This is the first I've heard of cooling of the world's oceans. Mostly we hear that the melting polar ice caps are causing the earth to get darker and absorb more solar radiation. Scientists do have the means to effect rapid global cooling lasting only for a short term of a few years. When Krakatoa exploded, it wasn't long before the entire world was plunged into what was described as a mini ice age. This was ascribed to ash sent into the stratosphere blocking sunlight from reaching the surface. The problem with using say a nuclear device to trigger a volcano is that the effect is not particularly predictable or controllable and the underlying problem would not be addressed by it, but it might buy more time if things get really desperate.

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  • 49.
  • At 08:35 PM on 11 Jan 2007,
  • CobblyWorlds wrote:

Hello John,

You seem to imply that this cooling is a problem for the theory of Anthropogenic Global Warming (AGW).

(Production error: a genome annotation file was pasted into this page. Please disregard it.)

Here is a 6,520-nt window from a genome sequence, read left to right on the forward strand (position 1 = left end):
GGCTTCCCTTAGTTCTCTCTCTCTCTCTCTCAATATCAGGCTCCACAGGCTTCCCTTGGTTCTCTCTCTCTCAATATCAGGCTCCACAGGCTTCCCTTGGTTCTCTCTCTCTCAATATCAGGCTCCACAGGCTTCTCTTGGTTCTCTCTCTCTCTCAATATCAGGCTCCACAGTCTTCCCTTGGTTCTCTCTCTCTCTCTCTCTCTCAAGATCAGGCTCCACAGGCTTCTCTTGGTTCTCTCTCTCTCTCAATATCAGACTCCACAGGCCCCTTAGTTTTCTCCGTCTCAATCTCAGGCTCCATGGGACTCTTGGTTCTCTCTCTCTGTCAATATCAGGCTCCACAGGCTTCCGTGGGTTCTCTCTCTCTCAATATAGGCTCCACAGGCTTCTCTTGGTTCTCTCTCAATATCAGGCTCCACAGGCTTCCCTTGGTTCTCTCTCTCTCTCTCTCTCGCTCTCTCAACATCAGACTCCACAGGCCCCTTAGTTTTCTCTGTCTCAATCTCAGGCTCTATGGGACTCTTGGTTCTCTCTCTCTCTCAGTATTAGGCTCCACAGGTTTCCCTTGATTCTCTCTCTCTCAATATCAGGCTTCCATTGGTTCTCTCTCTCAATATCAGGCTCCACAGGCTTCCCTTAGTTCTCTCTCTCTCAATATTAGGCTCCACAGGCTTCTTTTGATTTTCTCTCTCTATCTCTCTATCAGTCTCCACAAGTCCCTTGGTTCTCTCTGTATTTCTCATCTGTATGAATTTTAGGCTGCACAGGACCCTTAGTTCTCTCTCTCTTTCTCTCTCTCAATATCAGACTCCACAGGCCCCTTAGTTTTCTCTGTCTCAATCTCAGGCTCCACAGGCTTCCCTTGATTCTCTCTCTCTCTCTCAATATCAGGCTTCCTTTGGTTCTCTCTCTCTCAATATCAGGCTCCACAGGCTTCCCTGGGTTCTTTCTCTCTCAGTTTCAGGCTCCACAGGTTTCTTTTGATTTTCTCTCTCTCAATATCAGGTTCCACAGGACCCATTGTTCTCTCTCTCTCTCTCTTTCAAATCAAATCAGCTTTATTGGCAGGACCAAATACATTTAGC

My point is quite simply that such coolings have happened before and as I have pointed out, the Lyman et al paper (in which this cooling was first revealed) refers to simlair earlier cooling episodes. So I do not see how this is a problem for the theory of AGW, because despite the past cooling episodes, the global warming has increase. And on the gross scale the increase in the heat content of the oceans has been well tracked by the models.

I have to strongly disagree that nobody is trying to find out why. For any junior researcher finding out and showing that they can explain this cooling is career making stuff!


Mark,

Lyman's paper is here.
http://www.pmel.noaa.gov/people/lyman/Pdf/heat_2006.pdf
RealClimate discuss here:
http://www.realclimate.org/index.php/archives/2006/08/ocean-heat-content-latest-numbers/

There's an interesting (though technical) discussion on why this cooling has happened here.